Crude Awakening: Day-Lewis? Plainview quickly learns the drill of oil prospecting.
Crude Awakening: Day-Lewis? Plainview quickly learns the drill of oil prospecting.

One of those prodigiously gifted American movie brats who strives never to repeat himself, Paul Thomas Anderson has four features behind him: a grubbily intimate tale of luckless gamblers (Hard Eight), an exuberant porn-biz saga (Boogie Nights), a web-of-fate ensemble piece (Magnolia), and the most abstract Adam Sandler comedy ever (Punch-Drunk Love). Now comes There Will Be Blood, a small-cast epic, set at the turn of the 20th century, that’s the writer-director’s first historical film. Stylistically, this sweeping yet thin movie marks another shift, but it’s also the film in which some shared themes begin to emerge.

Aside from Hard Eight, set in Nevada, all of Anderson’s films are odes to Southern California, and all are concerned with avarice, obsession, entrepreneurship, and isolation. Since its central character is a pioneering oilman, and the film arrives at a time when petroleum addiction is benefiting Iran and Venezuela more than the United States, There Will Be Blood has a rueful timeliness. But the movie’s lead character, Daniel Plainview (Daniel Day-Lewis), is just another of the director’s outsize rogues, pursuing his era’s path to riches and the right to tell everyone else to bugger off. Born a few generations later, he might have decided to shoot porn flicks in the San Fernando Valley instead of prospecting in Los Angeles’ then-rustic environs.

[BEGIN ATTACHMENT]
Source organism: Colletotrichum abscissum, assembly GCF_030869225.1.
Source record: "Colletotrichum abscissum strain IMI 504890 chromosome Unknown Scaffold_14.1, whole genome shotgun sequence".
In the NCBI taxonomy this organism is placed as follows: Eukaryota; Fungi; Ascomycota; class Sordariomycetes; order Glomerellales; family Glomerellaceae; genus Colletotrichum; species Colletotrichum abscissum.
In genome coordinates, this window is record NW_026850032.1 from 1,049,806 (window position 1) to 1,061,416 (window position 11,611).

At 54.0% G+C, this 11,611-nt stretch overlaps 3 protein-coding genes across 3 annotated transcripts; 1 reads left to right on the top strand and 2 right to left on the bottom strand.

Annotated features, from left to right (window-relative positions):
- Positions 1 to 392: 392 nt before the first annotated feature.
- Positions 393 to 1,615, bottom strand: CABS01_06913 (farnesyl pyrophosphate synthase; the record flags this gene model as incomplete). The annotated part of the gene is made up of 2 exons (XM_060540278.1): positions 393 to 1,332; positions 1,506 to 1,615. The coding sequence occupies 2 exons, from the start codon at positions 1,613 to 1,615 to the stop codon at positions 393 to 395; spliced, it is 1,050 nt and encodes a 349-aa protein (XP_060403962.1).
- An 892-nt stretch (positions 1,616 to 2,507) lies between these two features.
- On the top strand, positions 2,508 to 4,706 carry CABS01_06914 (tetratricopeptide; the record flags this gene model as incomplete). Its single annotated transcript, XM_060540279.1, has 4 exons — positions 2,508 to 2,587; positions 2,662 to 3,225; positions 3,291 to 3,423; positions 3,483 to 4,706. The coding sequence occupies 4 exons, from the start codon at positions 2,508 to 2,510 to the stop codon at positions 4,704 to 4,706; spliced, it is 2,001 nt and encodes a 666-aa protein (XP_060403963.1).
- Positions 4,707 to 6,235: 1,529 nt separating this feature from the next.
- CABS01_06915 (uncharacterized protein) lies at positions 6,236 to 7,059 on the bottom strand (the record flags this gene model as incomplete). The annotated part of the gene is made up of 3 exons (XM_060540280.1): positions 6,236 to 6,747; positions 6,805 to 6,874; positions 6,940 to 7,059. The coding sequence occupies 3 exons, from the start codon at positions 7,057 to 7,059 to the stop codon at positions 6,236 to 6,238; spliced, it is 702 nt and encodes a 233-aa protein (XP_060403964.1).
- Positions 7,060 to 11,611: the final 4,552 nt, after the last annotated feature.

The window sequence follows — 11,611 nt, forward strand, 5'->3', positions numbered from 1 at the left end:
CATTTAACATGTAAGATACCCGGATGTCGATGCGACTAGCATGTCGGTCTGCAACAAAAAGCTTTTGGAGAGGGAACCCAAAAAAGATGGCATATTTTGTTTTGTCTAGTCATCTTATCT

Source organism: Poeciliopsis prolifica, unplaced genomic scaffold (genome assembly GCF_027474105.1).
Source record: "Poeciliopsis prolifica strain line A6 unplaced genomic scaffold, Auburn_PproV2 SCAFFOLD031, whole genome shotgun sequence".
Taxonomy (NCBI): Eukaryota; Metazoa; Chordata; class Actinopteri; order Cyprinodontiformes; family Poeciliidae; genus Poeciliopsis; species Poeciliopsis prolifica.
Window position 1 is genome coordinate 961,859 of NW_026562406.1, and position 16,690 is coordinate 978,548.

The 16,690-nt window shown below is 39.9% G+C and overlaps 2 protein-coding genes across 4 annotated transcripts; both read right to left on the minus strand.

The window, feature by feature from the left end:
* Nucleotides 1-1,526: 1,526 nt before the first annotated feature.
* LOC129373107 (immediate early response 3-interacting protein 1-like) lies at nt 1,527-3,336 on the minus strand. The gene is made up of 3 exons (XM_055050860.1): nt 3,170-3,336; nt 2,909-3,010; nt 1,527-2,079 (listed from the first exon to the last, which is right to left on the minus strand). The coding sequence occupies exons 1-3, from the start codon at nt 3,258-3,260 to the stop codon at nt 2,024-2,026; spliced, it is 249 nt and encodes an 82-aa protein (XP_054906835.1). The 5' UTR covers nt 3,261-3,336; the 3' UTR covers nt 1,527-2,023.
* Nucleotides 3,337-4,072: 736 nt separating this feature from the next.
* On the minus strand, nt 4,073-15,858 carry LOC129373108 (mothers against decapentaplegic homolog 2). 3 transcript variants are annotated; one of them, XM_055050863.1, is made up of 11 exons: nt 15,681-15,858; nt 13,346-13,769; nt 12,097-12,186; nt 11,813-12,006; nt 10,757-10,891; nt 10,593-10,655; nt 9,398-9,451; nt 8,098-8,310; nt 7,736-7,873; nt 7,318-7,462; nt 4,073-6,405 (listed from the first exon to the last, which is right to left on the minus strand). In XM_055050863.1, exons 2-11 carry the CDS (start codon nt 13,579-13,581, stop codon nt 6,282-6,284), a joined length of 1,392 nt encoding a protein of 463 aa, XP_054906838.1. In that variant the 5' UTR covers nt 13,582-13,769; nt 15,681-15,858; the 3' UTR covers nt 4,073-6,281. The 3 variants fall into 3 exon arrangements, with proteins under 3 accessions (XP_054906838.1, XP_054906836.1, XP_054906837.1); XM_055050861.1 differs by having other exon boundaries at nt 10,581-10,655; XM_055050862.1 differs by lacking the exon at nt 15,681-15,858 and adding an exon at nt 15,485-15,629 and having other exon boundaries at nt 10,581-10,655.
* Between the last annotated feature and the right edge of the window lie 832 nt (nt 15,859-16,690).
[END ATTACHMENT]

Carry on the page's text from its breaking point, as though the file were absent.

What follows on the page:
The movie opens with squealing, buzzing music—the score is by Radiohead’s Jonny Greenwood, who’s clearly heard George Crumb’s experimental string-quartet piece Black Angels—and a shot of dry hills. It’s 1898, and Plainview is digging for silver, all alone in a pit. There’s no dialogue save for mutterings. When he falls into the shaft and hurts himself, Plainview simply continues, hobbling to protect his injured foot. (Yes, it’s his left one.) Later, Plainview switches to seeking oil, finds it, and employs hundreds of workers. Yet he’ll always be the lone man in the pit, essentially solitary even after he adopts a son and builds an empire.

A worker maimed in a pit is one of the film’s visceral motifs, and not all of the incidents result in mendable wounds. Early in Plainview’s enterprise, one of his workers is crushed by a piece of machinery, and the tycoon-to-be takes responsibility for the dead man’s baby. (Where’s Mom? Anderson never explains, but there are so few women in the tale that it might as well transpire in an alternate universe where humans reproduce asexually.) The poker-faced boy is called H.W. (Dillon Freasier), and he becomes Plainview’s prop—the kid’s presence allows the antisocial oilman to proclaim himself a “family man”—and later his partner. Plainview also trusts one associate, Fletcher (Ciarán Hinds), but there’s little warmth between the two men. “I hate most people,” Plainview admits, and when a guy who claims to be his half-brother appears, the loner’s wariness soon turns to fury.

Plainview’s breakthrough arrives in the guise of an awkward young man, Paul Sunday (Paul Dano), who says that the land underneath his family’s goat farm bleeds oil. Sunday accepts $500 for the property’s exact location, then exits the story. But his twin brother, Eli (also Dano), is a recurring character and remains Plainview’s nemesis for some 20 years. An oily evangelical, Eli Sunday demands the oilman’s financial support for his fledgling church. Plainview reluctantly agrees, but he snubs the self-styled preacher whenever possible. Plainview and Sunday’s rivalry abides until the final scene, which reveals the depth of the magnate’s contempt for the minister—and also reminds viewers of Anderson’s tendency toward overblown and unsatisfying endings.